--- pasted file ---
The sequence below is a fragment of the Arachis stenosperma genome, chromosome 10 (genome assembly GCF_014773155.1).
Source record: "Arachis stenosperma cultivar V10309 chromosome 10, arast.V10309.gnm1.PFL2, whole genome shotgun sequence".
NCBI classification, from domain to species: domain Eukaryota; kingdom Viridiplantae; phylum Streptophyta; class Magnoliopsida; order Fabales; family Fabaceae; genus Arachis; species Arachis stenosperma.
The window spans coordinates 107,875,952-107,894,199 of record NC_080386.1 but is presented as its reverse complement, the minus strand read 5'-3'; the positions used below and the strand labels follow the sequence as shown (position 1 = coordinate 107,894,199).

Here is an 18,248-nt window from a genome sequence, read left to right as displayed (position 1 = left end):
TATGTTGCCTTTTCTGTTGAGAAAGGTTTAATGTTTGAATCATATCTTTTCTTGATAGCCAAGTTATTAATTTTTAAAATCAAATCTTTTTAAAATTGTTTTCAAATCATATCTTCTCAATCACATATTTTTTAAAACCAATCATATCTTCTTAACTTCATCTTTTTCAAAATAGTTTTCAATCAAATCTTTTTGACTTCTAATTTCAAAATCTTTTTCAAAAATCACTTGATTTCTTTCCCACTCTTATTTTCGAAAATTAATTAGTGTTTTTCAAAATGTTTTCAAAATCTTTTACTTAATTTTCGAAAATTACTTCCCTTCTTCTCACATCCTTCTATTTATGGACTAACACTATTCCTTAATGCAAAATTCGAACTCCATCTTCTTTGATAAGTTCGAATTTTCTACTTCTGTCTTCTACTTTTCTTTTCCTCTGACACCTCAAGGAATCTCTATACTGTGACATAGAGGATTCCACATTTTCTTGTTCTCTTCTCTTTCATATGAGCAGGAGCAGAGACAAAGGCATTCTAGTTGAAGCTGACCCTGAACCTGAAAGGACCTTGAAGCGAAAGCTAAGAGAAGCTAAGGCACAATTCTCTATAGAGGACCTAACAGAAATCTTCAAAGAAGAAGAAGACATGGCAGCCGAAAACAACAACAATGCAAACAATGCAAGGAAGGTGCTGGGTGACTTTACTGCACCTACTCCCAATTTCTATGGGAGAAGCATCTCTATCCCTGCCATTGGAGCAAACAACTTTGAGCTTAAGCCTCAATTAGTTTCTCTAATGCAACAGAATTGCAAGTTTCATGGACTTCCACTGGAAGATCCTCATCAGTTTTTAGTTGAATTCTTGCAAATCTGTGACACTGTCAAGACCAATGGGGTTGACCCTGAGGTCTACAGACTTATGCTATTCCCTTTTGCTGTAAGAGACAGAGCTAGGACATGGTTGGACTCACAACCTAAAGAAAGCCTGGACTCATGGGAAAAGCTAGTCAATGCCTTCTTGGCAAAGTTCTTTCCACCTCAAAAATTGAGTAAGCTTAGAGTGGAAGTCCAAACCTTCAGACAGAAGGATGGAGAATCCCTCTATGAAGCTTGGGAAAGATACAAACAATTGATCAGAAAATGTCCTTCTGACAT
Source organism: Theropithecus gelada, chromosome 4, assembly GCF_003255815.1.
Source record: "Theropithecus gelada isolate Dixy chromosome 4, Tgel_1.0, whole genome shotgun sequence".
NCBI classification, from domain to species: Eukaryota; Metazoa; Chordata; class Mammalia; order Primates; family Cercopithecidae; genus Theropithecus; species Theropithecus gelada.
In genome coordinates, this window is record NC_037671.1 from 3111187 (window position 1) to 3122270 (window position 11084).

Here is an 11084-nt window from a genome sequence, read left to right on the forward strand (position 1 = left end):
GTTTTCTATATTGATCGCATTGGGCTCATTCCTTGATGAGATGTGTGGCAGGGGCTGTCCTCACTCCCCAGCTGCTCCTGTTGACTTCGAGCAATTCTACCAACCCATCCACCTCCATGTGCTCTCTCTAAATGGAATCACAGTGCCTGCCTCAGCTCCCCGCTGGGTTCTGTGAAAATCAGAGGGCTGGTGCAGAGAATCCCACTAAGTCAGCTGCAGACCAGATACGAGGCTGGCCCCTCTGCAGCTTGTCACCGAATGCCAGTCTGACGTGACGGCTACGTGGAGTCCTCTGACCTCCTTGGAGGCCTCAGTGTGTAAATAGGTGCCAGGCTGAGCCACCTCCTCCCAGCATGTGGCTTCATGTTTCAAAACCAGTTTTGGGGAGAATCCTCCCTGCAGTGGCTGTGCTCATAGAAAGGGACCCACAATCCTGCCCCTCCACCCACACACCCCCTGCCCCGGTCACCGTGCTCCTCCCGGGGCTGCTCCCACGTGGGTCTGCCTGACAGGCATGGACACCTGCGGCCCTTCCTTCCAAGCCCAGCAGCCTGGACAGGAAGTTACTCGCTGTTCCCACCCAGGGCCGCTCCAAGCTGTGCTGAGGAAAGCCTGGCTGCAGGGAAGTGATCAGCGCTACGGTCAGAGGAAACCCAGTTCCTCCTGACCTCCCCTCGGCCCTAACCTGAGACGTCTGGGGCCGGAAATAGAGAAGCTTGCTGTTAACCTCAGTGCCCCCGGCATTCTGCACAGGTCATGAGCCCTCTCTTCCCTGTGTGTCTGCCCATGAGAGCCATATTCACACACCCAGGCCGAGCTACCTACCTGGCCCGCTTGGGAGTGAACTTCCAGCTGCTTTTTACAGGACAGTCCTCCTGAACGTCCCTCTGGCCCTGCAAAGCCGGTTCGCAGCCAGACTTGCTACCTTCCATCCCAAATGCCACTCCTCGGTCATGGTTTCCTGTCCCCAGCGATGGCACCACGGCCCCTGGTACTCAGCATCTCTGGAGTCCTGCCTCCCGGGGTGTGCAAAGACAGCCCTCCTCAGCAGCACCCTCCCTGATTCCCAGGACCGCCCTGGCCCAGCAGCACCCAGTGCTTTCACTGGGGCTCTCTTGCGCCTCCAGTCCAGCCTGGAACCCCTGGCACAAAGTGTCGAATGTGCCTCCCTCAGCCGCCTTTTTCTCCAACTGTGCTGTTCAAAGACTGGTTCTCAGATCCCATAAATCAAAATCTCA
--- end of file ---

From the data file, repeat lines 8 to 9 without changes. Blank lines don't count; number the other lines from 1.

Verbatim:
Source record: "Theropithecus gelada isolate Dixy chromosome 4, Tgel_1.0, whole genome shotgun sequence".
NCBI classification, from domain to species: Eukaryota; Metazoa; Chordata; class Mammalia; order Primates; family Cercopithecidae; genus Theropithecus; species Theropithecus gelada.